Review: Toast Time (PC)

Toast Time hit the mobile marketplace last year and received high praise for being a fast-paced game that was tailored for mobile devices. This bite-sized shooter clocks in at under 40 MB and features a humorous slant on shooting with a bit of a twist. Beyond playing as toast, you also aim at each enemy — not just in a particular direction. This small difference in mechanics makes for a far more mouse-friendly experience, and it works the same way towards optimizing a shooter for mobile devices as well. Mobile games, however, can be hit or miss on other devices — how does Toast Time hold up on PC?

The best thing about it coming to PC instead of an Android-based console like the OUYA is that it has real pointer controls using the mouse. This means that each enemy can be clicked with ease with an accurate mouse.¬† Toast Time is reminicent of a pre-NES game with how simple its gameplay mechanics can be, but it has a much faster rate of speed than anything from that era can provide. As Terry the Toaster, you’ll shoot all manner of breaded breakfast foods at enemies to protect your clock. This thing needs to count down properly, and protecting it ensures a three-star rating. This combines the arcade-style score attack thrill of games like Angry Birds with fact shooting action, but there are some caveats.


While there’s a wide variety of weapons to use, there isn’t much depth to the experience. You simply point and shoot at enemies stage after stage while paying some attention to where you are so you can shoot in the opposite direction and position yourself properly. Sure, different weapons are used, but the end result feels largely the same. Toast Time throws a lot at you, but it’s all hollow. That’s not an altogether bad thing — not every game needs a lot of things to do, and there’s a balance between offering up a lot of lean experiences or a few in-depth ones. Unfortunately, Toast Time more closely resembles the former than the latter.

Many types of weapons are available, but they don’t radically change things. The core gameplay is so simple that it’s just a matter of learning the flight patterns of each one to get things done. Generally, just clicking in the direction of the foe is enough — even if they’re not really close by, and everything but the baguette has a large hit box attached to it. There’s even a spread shot that gives you even more leeway with your aim. While the game is a lot of fun to play, it’s clearly meant for small gaming sessions. It’s a technically-fine game, but it’s clear that a PC just isn’t the best way to experience it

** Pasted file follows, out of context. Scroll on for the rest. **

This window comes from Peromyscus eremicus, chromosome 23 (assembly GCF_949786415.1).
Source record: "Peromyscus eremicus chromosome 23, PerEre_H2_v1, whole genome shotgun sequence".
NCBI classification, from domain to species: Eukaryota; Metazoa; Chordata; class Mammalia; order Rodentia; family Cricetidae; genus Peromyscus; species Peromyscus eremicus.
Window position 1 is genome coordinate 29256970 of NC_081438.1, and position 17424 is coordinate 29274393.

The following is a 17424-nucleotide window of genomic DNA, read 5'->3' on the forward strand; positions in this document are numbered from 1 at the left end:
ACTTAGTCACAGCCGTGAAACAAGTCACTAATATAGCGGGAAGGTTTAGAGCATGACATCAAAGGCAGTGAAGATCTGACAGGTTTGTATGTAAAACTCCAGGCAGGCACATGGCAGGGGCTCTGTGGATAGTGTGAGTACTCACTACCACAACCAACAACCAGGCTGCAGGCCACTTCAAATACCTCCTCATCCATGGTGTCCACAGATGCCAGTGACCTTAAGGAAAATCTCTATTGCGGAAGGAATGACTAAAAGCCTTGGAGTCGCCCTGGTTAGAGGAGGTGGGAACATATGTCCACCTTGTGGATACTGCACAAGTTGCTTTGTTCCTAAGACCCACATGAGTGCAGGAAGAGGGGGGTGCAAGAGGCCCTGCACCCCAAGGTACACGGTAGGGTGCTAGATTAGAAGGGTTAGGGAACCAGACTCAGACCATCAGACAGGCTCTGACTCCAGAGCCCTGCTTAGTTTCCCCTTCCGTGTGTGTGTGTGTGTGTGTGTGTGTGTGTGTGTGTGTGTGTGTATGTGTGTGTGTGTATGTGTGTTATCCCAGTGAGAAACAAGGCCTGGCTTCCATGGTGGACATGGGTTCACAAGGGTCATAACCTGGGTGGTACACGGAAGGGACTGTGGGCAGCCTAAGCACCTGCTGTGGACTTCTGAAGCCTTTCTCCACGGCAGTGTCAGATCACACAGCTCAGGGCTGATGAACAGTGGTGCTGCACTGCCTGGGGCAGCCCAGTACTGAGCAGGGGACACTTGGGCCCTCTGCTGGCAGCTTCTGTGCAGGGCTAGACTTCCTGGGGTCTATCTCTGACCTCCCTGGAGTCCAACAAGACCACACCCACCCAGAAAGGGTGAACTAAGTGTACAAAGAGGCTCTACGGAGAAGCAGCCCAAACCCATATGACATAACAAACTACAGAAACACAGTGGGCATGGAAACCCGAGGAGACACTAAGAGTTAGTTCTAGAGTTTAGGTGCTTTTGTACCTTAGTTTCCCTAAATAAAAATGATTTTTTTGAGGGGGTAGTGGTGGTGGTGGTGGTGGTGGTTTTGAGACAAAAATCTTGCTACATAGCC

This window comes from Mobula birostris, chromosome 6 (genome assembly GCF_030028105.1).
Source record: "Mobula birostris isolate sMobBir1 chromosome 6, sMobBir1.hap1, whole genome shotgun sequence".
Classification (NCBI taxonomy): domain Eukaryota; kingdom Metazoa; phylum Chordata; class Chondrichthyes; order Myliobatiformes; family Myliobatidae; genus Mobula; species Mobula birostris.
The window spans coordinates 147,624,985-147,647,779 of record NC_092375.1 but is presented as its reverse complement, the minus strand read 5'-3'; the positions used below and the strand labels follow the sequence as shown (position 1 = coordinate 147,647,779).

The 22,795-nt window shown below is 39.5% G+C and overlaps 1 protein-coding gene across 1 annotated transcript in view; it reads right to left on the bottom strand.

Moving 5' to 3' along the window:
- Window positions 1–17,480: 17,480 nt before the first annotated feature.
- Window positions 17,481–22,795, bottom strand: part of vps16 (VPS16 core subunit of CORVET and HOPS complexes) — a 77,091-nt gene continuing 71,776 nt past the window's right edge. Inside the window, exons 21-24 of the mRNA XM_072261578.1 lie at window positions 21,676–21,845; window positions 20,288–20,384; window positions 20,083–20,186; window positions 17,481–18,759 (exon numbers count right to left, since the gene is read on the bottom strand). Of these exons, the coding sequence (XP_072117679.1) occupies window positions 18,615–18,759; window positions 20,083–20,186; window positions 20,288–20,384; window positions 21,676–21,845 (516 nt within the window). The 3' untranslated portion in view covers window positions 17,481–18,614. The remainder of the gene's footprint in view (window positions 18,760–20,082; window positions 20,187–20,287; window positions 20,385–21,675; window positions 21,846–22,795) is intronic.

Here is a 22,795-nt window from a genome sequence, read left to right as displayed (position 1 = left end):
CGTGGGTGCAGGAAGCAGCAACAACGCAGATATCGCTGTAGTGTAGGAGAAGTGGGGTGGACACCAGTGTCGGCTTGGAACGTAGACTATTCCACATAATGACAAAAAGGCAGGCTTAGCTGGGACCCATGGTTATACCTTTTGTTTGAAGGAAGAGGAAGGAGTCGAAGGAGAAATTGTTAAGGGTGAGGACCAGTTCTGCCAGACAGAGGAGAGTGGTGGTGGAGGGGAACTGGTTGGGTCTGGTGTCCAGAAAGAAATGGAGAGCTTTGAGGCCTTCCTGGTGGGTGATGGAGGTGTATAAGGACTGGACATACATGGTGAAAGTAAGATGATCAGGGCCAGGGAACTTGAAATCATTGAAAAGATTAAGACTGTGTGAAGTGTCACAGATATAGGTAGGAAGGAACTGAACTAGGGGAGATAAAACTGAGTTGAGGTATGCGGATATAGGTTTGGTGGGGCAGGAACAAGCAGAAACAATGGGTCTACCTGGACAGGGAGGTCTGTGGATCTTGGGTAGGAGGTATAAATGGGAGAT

Visually, Toast Time‘s portrait mode gameplay doesn’t hold up nearly as well on a PC. This isn’t a graphical powerhouse, but the dev team has given players a beautiful sight to behold every second it’s played, with no slowdown despite tons of things happening at once. The presentation is a bit unsightly, however, due to the large borders that surround the screen. It’s one thing for a 4:3 game to have borders on it — that’s fairly commonplace, but when you’ve got two-thirds of your screen basically unused, it becomes quickly clear that this isn’t the best device to play the game on. Some mobile games have a seamless transition to larger screens — like Super Hexagon. That works perfectly on PC and on TVs via the OUYA. This game could only work well on PC thanks to mouse support, and probably should have been reworked with a widescreen display in mind.

Its simplistic-looking graphics are impressive due to the color usage, but don’t pop off the screen as much as something like Pixel Rush that does the same thing due to the wasted on-screen real estate. While I’m not a fan of the incredibly-small playing area, I do love all of the visual humor thrown into the customization options. Terry can be customized with a wide variety of silly items, like monocles and top hats, and it adds a layer of charm that is greatly-appreciated.

Charming also describes Toast Time‘s sound design. It boasts a diverse lineup of chiptune songs to listen to, and they’re all fun to hear no matter how many times a stage is replayed to get a three star completion rating. Each weapon’s different sound effect is rewarding, with the spread shot sounding a bit weaker and tinnier, while the almighty baguette packs a punch by just crushing things, and the other weapons fall nicely between those two extremes. There’s a lot to listen to during an average play session, but you never feel overwhelmed by the audio — the developers struck a fine balance between having things go on and making things too frantic.

Closing Comments:

Toast Time is fun, but shallow. It controls fine with a mouse, but is best experienced on mobile devices, as its phone-sized playing area just doesn’t feel right on a monitor. The quick pace never gets too frantic, and replaying stages isn’t a chore since the shooting is fun. Besides the unsightly pillarboxing, the game is enjoyable to look at and hear, but is hard to recommend as a PC purchase when the mobile version is the superior way to play it and costs less too.
 Version Reviewed: PC